The Gambler Quotes

Rate this book
Clear rating
The Gambler The Gambler by Fyodor Dostoyevsky
38,388 ratings, 3.88 average rating, 1,785 reviews
Open Preview
The Gambler Quotes (showing 1-30 of 66)
“ليتني أستطيع أن أسافر على الفور،
أن أُبعث بعثا جديدا، أن أحيا حياة جديدة.”
فيودور دوستويفسكي, المقامر - الزوج الأبدي
“People really do like seeing their best friends humiliated; a large part of the friendship is based on humiliation; and that is an old truth,well known to all intelligent people.”
Fyodor Dostoyevsky, The Gambler
“I wanted to fathom her secrets; I wanted her to come to me and say: "I love you," and if not that, if that was senseless insanity, then...well, what was there to care about? Did I know what I wanted? I was like one demented: all I wanted was to be near her, in the halo of her glory, in her radiance, always, for ever, all my life. I knew nothing more!”
Fyodor Dostoyevsky, The Gambler
“Nothing could be more absurd than moral lessons at such a moment! Oh, self-satisfied people: with what proud self-satisfaction such babblers are ready to utter their pronouncements! If they only knew to what degree I myself understand all the loathsomeness of my present condition, they wouldn't have the heart to teach me.”
Fyodor Dostoyevsky, The Gambler
“Russians alone are able to combine so many opposites in themselves at one and the same time.”
Fyodor Dostoyevsky, The Gambler
“Know that I've forgotten precisely nothing; but I've driven it all out of my head for a time, even the memories--until I've radically improved my circumstances. Then...then you'll see, I'll rise from the dead!”
Fyodor Dostoyevsky, The Gambler
“It's curious and ridiculous how much the gaze of a prudish and painfully chaste man touched by love can sometimes express and that precisely at a moment when the man would of course sooner be glad to fall through the earth than to express anything with a word or a look.”
Fyodor Dostoyevsky, The Gambler
“إنني لا أرى في أي مكان شيئاً سواك ، و كل ما عداك فهو عندي سواء .
لماذ أحبك ؟ و كيف أحبك ؟ لا أدري .
قد لا تكونين من الجمال على شيء البتة .
هل تتصورين أنني لا أعرف أأنت جميلة أم لا ، حتى من ناحية جمال الوجه ؟
أما قلبك فسيئ ولا شك ، و أما فكرك فمن الجائز جداً أن يكون مجرداً من كل رفعة و نبل .”
Fyodor Dostoyevsky, The Gambler
“if she had ordered me to throw myself down then, I would have done it! If she had said it only as a joke, said it with contempt, spitting on me--even then I would have jumped!”
Fyodor Dostoyevsky, The Gambler
“But gamblers know how a man can sit for almost twenty-four hours at cards, without looking to right, or to left.”
Fyodor Dostoyevsky, The Gambler
“Well, what, what new thing can they say to me that I don't know myself? And is that the point? The point here is that--one turn of the wheel, and everything changes, and these same moralizers will be the first (I'm sure of it) to come with friendly jokes to congratulate me. And they won't all turn away from me as they do now. Spit on them all! What am I now? Zéro. What may I be tomorrow? Tomorrow I may rise from the dead and begin to live anew! I may find the man in me before he's lost!”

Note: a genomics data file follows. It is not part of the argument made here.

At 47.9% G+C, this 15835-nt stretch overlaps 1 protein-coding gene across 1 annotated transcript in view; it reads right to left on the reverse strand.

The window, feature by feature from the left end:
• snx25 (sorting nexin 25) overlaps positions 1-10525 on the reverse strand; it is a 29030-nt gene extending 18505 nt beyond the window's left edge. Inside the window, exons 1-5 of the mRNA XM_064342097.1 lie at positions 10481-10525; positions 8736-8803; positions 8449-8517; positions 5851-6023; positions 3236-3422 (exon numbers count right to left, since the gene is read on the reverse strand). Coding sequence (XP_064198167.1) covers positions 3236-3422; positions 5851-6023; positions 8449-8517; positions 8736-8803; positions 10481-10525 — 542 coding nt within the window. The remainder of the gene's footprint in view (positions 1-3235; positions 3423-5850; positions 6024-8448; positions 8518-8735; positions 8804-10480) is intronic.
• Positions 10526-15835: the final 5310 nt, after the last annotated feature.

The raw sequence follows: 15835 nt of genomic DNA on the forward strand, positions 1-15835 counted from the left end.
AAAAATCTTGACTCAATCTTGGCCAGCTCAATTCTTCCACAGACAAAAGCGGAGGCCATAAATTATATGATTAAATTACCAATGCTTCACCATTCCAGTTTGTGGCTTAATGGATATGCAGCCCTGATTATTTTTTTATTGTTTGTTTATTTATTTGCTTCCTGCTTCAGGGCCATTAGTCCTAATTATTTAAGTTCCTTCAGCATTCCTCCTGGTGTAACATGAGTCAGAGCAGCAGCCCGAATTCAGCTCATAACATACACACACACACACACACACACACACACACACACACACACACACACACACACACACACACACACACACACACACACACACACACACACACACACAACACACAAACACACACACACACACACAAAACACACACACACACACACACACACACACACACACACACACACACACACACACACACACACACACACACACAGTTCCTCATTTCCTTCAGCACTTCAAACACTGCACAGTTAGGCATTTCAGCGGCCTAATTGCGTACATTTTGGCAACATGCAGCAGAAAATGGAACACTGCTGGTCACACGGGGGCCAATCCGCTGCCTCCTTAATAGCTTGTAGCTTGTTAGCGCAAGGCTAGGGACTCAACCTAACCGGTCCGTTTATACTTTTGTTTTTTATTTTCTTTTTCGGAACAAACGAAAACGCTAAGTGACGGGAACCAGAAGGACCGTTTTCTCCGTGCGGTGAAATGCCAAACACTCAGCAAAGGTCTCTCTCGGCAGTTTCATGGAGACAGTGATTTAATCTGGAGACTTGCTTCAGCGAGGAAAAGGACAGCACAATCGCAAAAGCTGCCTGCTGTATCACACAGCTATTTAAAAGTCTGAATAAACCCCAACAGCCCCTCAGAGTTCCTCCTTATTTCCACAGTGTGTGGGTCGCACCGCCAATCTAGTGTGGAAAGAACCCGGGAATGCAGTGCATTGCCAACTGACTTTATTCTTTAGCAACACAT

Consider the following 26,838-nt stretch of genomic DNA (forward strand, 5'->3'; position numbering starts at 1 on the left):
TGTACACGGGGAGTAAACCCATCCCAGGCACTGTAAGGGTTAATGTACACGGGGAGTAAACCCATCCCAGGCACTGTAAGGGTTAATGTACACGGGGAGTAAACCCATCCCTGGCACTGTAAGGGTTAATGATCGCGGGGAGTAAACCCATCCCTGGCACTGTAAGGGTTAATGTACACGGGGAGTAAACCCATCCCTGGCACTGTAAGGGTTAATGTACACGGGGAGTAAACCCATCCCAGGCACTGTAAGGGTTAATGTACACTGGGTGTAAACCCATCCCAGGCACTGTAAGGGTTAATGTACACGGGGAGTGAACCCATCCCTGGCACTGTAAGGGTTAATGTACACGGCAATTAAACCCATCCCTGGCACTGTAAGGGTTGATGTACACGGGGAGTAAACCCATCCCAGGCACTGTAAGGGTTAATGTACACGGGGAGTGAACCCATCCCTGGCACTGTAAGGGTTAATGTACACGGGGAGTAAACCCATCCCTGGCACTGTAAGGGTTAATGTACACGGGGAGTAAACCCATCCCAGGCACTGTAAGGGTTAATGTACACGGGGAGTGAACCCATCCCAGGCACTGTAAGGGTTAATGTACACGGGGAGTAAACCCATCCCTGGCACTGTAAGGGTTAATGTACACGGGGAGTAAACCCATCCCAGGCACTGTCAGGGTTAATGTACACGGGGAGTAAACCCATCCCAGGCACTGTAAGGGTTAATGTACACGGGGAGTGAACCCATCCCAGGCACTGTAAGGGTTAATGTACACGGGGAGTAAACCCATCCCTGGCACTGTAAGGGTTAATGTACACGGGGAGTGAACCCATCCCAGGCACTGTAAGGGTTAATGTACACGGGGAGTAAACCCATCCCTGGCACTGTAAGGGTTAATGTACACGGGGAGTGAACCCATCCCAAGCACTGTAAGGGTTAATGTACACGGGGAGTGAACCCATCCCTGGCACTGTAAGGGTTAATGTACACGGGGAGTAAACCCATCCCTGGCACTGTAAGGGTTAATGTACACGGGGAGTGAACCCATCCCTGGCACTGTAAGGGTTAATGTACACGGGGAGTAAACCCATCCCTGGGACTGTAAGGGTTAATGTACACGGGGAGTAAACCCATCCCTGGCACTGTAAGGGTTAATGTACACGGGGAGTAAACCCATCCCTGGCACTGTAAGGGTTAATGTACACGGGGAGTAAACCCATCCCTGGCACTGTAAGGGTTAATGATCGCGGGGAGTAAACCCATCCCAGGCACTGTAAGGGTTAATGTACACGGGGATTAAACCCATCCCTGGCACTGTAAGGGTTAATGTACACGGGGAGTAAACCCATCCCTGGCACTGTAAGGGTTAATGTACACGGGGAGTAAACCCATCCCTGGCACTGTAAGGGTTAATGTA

Fyodor Dostoyevsky, The Gambler
“Can I possibly not understand myself that I'm a lost man? But--why can't I resurrect? Yes! it only takes being calculating and patient at least once in your life and--that's all! It only takes being steadfast at least once, and in an hour I can change my whole destiny!”
Fyodor Dostoyevsky, The Gambler
“And it all flew away like a dream--even my passion, and yet it really was strong and true, but...where has it gone now? Indeed the thought occasionally flits through my head: "Didn't I go out of my mind then and spend the whole time sitting in a madhouse somewhere, and maybe I'm sitting there now--so that for me it was all a seeming and only seems to this day.”
Fyodor Dostoyevsky, The Gambler
“Just try to suppose that I may not know how to behave with dignity. That is, perhaps I'm a dignified man, but I don't know how to behave with dignity. Do you understand that it may be so? All Russians are that way, and you know why? Because Russians are too richly and multifariously endowed to be able to find a decent form for themselves very quickly. It's a matter of form. For the most part, we Russians are so richly endowed that it takes genius for us to find a decent form. Well, but most often there is no genius, because generally it rarely occurs. It's only the French, and perhaps some few other Europeans, who have so well-defined a form that one can look extremely dignified and yet be a most undignified man. That's why form means so much to them. A Frenchman can suffer an insult, a real, heartfelt insult, and not wince, but a flick on the nose he won't suffer for anything, because it's a violation of the accepted and time-honored form of decency. That's why our young ladies fall so much for Frenchmen, because they have good form. In my opinion, however, there's no form there, but only a rooster, le coq gaulois. However, that I cannot understand, I'm not a woman. Maybe roosters are fine. And generally I'm driveling, and you don't stop me. Stop me more often; when I talk with you, I want to say everything, everything, everything. I lose all form. I even agree that I have not only no form, but also no merits. I announce that to you. I don't even care about any merits. Everything in me has come to a stop now. You yourself know why. I don't have a single human thought in my head. For a long time I haven't known what's going on in the world, either in Russia or here. I went through Dresden and don't remember what Dresden is like. You know yourself what has swallowed me up. Since I have no hope and am a zero in your eyes, I say outright: I see only you everywhere, and the rest makes no difference to me. Why and how I love you--I don't know. Do you know, maybe you're not good at all? Imagine, I don't even know whether you're good or not, or even good-looking? Your heart probably isn't good; your mind isn't noble; that may very well be.”